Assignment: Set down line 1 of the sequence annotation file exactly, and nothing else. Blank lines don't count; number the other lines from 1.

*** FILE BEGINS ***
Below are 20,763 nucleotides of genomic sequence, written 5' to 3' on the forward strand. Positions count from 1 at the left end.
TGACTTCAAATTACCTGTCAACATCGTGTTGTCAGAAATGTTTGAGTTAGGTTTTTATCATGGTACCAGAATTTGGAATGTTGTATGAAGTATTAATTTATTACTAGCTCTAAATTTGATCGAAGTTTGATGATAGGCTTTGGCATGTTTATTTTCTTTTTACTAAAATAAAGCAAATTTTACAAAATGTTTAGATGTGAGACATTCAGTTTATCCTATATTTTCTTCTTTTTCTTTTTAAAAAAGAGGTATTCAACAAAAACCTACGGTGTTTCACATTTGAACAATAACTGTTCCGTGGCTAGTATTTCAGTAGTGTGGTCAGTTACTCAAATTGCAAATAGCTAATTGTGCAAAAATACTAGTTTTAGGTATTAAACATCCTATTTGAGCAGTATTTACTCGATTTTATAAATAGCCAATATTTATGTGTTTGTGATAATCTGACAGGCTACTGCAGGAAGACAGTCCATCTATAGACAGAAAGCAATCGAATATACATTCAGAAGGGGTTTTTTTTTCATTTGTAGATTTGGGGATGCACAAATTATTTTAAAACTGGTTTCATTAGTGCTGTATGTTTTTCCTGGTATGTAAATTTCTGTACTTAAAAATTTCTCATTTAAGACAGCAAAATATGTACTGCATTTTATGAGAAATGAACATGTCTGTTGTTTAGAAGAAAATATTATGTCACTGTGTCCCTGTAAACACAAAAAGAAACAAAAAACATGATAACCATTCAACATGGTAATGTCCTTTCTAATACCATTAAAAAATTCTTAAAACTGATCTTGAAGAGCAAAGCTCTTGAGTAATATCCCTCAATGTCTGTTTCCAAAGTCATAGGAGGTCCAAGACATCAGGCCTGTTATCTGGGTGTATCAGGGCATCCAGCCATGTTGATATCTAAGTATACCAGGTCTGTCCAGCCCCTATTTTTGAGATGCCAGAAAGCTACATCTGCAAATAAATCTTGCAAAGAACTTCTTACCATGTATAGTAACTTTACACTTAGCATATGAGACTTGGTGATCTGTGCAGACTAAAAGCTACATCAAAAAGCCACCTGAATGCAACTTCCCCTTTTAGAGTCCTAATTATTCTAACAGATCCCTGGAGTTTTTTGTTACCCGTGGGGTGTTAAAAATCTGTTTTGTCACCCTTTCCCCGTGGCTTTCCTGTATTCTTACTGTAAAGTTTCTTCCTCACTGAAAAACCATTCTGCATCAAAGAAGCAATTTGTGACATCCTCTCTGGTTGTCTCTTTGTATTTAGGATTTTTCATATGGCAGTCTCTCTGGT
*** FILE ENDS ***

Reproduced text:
Below are 20,763 nucleotides of genomic sequence, written 5' to 3' on the forward strand. Positions count from 1 at the left end.